DUBAI (Reuters) – Bahrain may have won international praise for following in the United Arab Emirates’ footsteps and establishing ties with Israel, but the dramatic move by the close U.S. ally could stir a new wave of opposition at home.
While the deal will enable Bahrain’s Sunni Muslim monarchy to win more support from Western and regional partners, it risks deepening political tensions and may energise a long demoralised opposition led by the Shi’ite majority.
Bahrain, host to the U.S. Navy’s Fifth Fleet and other international naval operations, was the only Gulf Arab state to witness a sizeable pro-democracy uprising in the 2011 “Arab Spring”, which it quashed with Saudi and Emirati help.
Low-level dissent has continued, periodically flaring into rock-throwing skirmishes and crude bomb and shooting attacks, putting the kingdom on the frontline of a region-wide tussle for influence between Iran and its Sunni rival Saudi Arabia.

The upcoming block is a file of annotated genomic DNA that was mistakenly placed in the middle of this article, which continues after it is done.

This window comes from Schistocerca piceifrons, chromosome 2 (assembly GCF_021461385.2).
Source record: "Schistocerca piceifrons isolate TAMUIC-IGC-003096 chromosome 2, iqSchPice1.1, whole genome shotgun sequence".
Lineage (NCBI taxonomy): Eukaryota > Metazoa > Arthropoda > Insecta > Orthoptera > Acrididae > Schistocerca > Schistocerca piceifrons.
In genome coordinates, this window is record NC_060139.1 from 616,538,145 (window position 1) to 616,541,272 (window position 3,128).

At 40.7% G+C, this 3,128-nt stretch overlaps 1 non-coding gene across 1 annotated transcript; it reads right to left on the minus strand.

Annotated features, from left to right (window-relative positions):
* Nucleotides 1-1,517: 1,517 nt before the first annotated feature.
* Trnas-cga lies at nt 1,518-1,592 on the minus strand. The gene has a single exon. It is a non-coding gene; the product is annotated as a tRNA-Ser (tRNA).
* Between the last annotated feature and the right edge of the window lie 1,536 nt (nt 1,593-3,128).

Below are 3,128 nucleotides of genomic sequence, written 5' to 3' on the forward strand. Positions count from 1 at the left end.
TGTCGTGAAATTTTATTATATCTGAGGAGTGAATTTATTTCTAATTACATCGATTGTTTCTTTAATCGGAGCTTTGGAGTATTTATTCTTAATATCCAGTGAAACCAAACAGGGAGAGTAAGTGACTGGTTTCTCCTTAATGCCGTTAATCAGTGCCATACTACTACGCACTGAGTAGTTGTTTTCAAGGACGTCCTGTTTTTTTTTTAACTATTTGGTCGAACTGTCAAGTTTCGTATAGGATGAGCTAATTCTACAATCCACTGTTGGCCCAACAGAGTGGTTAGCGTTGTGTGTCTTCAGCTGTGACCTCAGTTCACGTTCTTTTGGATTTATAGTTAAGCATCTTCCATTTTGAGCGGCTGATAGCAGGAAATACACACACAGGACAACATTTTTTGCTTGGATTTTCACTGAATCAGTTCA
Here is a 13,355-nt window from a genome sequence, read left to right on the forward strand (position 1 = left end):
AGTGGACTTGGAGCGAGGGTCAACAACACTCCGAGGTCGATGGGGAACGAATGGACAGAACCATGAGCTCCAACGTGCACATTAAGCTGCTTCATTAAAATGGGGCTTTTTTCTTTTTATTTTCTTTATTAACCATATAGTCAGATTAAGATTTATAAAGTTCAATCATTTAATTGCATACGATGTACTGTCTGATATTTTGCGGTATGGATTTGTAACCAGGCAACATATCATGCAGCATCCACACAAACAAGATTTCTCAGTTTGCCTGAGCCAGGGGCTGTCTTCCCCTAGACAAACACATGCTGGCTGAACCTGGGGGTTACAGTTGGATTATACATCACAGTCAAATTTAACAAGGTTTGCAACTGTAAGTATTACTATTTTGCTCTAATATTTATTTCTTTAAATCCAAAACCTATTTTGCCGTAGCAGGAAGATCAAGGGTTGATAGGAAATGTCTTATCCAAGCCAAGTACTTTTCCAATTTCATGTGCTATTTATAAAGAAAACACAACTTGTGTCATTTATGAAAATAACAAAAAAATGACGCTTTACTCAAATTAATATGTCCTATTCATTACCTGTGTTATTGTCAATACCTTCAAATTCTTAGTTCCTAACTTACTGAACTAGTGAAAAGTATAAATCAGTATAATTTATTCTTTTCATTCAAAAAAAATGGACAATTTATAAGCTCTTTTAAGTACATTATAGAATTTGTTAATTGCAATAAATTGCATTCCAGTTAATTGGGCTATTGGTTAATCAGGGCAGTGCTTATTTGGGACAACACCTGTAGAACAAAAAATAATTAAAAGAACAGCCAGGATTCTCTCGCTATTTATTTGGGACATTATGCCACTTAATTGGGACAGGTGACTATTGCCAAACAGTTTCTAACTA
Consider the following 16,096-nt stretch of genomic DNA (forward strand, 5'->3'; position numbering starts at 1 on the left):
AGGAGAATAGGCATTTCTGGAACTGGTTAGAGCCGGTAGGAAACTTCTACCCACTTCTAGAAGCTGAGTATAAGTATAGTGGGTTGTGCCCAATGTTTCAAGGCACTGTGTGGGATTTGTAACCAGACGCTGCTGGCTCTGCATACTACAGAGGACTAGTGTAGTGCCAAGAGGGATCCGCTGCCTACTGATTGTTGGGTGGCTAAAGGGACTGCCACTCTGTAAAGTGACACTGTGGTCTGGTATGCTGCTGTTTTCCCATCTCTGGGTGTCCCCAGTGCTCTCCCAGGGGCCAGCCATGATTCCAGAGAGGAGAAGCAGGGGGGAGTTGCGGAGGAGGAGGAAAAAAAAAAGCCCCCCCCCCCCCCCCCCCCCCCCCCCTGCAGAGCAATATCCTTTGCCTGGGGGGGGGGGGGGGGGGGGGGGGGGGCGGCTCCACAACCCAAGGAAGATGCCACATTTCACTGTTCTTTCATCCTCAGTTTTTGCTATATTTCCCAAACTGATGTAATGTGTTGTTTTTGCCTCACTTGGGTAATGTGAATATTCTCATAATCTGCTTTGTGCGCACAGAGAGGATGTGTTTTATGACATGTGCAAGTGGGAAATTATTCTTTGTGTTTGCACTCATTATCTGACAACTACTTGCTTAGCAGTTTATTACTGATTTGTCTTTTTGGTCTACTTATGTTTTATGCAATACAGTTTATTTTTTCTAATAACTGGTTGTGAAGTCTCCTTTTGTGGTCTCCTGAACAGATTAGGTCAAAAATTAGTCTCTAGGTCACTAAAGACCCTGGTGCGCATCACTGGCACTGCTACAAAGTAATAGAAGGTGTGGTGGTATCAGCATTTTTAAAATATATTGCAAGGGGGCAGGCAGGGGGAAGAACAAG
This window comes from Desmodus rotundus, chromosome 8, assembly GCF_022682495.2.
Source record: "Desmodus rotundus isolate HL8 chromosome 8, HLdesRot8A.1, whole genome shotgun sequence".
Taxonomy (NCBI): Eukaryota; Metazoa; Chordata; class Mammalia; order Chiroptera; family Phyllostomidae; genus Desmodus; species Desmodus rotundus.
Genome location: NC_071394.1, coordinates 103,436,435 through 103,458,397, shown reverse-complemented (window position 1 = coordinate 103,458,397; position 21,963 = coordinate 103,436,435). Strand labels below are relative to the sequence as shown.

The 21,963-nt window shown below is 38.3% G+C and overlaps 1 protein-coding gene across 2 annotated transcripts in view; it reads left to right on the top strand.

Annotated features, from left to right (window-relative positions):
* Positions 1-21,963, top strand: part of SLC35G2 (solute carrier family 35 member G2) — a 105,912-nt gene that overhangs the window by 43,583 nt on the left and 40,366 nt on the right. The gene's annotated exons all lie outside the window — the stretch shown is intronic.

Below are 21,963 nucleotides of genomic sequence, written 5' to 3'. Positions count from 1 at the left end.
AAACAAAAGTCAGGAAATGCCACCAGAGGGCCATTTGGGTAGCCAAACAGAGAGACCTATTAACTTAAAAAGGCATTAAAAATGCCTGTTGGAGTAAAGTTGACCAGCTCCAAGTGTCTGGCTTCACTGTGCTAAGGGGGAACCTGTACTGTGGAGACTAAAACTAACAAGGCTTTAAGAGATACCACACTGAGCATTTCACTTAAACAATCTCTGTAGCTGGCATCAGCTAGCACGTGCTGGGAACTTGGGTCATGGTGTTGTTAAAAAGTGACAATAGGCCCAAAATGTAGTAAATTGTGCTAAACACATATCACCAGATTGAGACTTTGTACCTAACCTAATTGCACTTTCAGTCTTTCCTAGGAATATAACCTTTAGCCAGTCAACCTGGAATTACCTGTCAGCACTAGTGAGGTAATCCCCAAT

The government has used an array of powers to quell the unrest: Arrests, security raids, revoking of citizenship and bans on opposition parties and newspapers have helped reduce the risk of big popular protests.
But anger has boiled anew since the deal was announced on Friday.
Sporadic street protests have taken place each night since the accord, which the government says supports “peace between Bahrain and Israel”. The authorities avoid the contested term “normalisation”, which to some suggests entrenching Israel’s diplomatic and military superiority over Palestinians.
“I am Bahraini and the Bahraini regime does not represent me,” read one protest banner, shared on social media.
“Normalisation is treason,” read others.
Asked to comment on opposition to the deal, including opposition allegations that the government has limited the scope of parliamentary debate, a government spokesperson said freedom of opinion and expression are protected by the constitution and the government continued to uphold them robustly.
“The historic diversity of Bahrain has shaped a society that embraces coexistence and tolerance. These principles are vital to securing lasting regional stability and peace, and underpin the declaration of peace signed by the Kingdom of Bahrain and the State of Israel,” the spokesman said in a statement to Reuters.